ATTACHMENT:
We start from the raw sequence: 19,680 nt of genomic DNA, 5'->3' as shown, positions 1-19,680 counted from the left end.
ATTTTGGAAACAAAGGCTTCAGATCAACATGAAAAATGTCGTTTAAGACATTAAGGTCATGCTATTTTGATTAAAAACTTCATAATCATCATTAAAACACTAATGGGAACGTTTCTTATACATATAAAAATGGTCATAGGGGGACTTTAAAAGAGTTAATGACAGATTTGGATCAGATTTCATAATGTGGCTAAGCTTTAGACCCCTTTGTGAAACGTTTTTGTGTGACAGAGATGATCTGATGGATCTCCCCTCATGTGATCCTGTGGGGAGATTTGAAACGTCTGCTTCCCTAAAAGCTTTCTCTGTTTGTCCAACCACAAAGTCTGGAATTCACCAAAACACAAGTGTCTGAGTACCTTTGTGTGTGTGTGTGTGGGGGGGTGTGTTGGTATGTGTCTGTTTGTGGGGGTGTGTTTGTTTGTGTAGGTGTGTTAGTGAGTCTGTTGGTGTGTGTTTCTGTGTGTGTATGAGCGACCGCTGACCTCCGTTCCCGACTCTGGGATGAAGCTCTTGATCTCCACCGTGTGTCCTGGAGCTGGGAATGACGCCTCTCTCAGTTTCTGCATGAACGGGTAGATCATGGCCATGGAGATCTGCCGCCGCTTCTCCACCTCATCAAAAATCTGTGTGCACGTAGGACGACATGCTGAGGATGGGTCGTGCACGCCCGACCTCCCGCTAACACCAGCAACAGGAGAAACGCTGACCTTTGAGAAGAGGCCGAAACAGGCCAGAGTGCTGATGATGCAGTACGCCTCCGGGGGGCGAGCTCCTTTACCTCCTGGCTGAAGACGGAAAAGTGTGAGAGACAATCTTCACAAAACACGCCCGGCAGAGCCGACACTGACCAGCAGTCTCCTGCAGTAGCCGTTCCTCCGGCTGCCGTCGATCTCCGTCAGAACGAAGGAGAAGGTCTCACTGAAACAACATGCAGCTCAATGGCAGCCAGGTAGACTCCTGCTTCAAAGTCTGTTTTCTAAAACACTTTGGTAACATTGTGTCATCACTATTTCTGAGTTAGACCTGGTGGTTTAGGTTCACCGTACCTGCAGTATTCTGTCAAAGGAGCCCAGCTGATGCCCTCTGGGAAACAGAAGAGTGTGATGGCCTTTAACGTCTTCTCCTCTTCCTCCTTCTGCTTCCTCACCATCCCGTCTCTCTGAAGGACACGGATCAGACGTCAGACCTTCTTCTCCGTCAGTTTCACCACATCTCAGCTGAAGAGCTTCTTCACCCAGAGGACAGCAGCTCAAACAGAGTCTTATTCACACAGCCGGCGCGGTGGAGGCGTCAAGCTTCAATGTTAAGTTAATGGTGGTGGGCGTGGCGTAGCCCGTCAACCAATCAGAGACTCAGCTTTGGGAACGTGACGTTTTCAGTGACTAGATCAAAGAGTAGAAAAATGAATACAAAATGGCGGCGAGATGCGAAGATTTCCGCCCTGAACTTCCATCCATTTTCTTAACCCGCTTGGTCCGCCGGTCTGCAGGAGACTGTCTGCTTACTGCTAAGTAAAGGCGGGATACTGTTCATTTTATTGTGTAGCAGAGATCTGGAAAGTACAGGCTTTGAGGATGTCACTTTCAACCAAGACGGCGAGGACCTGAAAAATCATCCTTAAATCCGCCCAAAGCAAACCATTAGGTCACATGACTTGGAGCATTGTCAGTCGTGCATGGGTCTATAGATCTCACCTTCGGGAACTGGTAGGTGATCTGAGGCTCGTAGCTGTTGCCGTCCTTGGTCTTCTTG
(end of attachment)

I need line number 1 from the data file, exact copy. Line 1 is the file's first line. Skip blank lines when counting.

We start from the raw sequence: 19,680 nt of genomic DNA, 5'->3' as shown, positions 1-19,680 counted from the left end.